'&zoom=$(var_zoom)'
&
'&size='&map_size_x&'x'&map_size_y
&
'&key='&gmap_key
&
'&maptype='&var_maptype
& '&.jpg'


Working fine for me now.

Tuesday, 18 August 2009

Very Useful YearToDate

Many people will have used YearToDate (or Year2Date) to calculate out whether the current date is Year to date for this year, last year, etc.:

YearToDate(date_value)

or

YearToDate(date_value, -1)

But there are some other values of YearToDate that make it very useful. The full syntax is:

YearToDate( date [ , yearoffset [ , firstmonth [ , todaydate] ] ] )

The third parameter is very useful because it allows us to use the one function for MonthToDate and QuarterToDate to compare Year-on-Year or dynamically change between YTD, MTD and QTD (there are functions InMonthToDate and InQuarterToDate that could be used but they would require different Year offset calculations and are less easy to make dynamic use of)

For example:

YearToDate(date_value, 0, Month(Today()))

gives us Month to date this year.

YearToDate(date_value, -1, Month(Today()))

gives us Month to date last year.

With a handy use of the Ceil function, we can also calculate Quarter to date:

Ceil(Month(Today())/3) * 3 - 2

This value will always return the first month of the quarter containing the Month number passed (in this case, Month(Today()) )

So, plugging this into our YearToDate:

YearToDate(date_value, 0, Ceil(Month(Today())/3) * 3 - 2 )

gives us Quarter to date.

YearToDate(date_value, -1, Ceil(Month(Today())/3) * 3 - 2 )

gives us Quarter to date last year.

Use of appropriate variables means that we can give the user a very useful dynamic swap between YTD, QTD and MTD - if that is required.

"=" sign in the expression builder

There is a very simple explanation for using the "=" sign in the expression builder - it tells QlikView to evaluate everything after the "=" and return the result.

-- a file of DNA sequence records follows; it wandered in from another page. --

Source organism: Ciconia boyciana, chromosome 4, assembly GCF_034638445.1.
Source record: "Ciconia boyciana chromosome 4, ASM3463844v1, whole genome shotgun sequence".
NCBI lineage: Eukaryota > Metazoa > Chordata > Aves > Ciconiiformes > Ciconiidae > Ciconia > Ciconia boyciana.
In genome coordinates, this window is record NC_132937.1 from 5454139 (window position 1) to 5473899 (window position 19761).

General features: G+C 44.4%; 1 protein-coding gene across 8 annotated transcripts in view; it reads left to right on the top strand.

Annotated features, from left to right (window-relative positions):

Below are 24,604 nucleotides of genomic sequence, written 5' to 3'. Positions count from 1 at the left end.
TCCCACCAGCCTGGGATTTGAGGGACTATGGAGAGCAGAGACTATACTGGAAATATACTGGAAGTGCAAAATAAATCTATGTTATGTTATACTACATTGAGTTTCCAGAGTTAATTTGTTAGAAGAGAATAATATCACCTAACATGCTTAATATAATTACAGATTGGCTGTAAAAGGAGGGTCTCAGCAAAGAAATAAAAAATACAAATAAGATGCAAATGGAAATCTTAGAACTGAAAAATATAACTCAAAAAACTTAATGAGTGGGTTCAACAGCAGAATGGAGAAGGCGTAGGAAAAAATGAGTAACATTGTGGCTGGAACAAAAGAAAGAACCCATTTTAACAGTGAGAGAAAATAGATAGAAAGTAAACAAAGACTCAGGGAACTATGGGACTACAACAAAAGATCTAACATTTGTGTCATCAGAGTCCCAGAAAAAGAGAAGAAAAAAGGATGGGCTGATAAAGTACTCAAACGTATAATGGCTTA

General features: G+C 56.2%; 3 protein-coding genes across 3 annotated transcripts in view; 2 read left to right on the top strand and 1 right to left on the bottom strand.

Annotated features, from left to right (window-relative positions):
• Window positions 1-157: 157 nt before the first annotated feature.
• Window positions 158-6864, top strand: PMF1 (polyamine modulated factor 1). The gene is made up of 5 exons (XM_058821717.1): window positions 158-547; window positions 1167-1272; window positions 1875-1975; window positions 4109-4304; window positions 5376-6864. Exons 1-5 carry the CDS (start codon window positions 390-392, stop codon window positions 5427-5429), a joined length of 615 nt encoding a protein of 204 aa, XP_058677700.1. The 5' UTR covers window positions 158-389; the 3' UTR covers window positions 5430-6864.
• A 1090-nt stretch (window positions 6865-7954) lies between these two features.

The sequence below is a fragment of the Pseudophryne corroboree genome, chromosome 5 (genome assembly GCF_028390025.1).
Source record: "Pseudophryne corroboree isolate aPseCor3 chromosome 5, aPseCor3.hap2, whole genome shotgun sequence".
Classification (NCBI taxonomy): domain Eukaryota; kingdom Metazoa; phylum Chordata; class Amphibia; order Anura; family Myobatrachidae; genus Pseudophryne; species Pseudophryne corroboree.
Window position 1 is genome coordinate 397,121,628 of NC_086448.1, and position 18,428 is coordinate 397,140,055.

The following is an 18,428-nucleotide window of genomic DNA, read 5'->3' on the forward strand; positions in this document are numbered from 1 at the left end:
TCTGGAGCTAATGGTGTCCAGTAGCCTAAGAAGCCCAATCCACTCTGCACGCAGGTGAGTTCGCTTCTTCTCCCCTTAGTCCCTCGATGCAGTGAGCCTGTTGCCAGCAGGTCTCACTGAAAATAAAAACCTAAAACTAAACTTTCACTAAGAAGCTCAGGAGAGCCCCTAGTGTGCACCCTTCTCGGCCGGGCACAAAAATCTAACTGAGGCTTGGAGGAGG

Where there is some confusion is that within charts (and, in successive versions it has been removed in other places) the "=" is not necessary because it is assumed - you wouldn't put an expression in a chart unless you wanted it to be evaluated, would you?

In a text box, the need for the "=" becomes more apparent. If I add a Text Box to my layout and set the text expression to:

Sum(Sales)

Then the Text Box will come to the screen and have a value of "Sum(Sales)". This makes sense because the default interpretation of a Text Box should be that the values in the expression are just text. Now, if I add the "=" into the expression:

=Sum(Sales)

Then the calculation is performed and the result, the sum of all sales based on current selections in the document, is displayed in the Text Box.

It becomes more interesting when we use, or do not use, the "=" in a variable.

For example, if I set up 2 variables, vSales and vTotalSales.

vSales is going to have a value set up in the Expression Builder of:

Sum(Sales)

vTotalSales is going to have a value set up in the Builder of:

=Sum(Sales)

Now, if I set up a straight table and add a dimension, say "Year", and then add 2 expressions - one that is just $(vSales) and the other is $(vTotalSales), then the first column will show sales by Year and the second will show the same value in each row - the total sales for the document.

This happens because the first variable is simply a piece of text - "Sum(Sales)" - that is replaced into the chart expression and evaluated against each dimension. The "=" in the second variable causes it to be evaluated at the document level and it is the result rather than the expression that is inserted into the chart.

The "=" is also interesting in Dollar Expansion. We could achieve the same result as vTotalSales in the chart by using the expression:

$(=Sum(Sales))

This Sum(Sales) is now calculated outside the chart - i.e. at the document level - and the result, not the expression, is returned to the chart.

Knowing about the "=" sign in Expression Builder is very useful to avoid confusion and also to give you a new weapon in your arsenal.

Friday, 14 August 2009

Section Access Gotcha's

Couple of things that can cause you problems in Section Access:

- Loading Null values into the USERID field. You won't get back into your document!

- Loading mixed/lower case values into USERID and PASSWORD. Although they are not case sensitive for users entering them, they must be loaded in CAPITALS.

Monday, 10 August 2009

Sets =- or -=???

This question arose recently:

Note: Using gt and lt for Greater Than and Less Than symbols - sorry.

What is the difference between the set { lt Value = -{"X"} gt } and the set { lt Value -= {"X"} gt }?

Well the difference is that the first set is a modification of the $ set and saying that I want all values of the "Value" field excluding the value "X" (it could have also been written as { lt Value = {*}-{"X"} gt ).

The second set is different in that it is additive (or actually subtractive) - it will take whatever selections are on the "Value" field and take off the "X".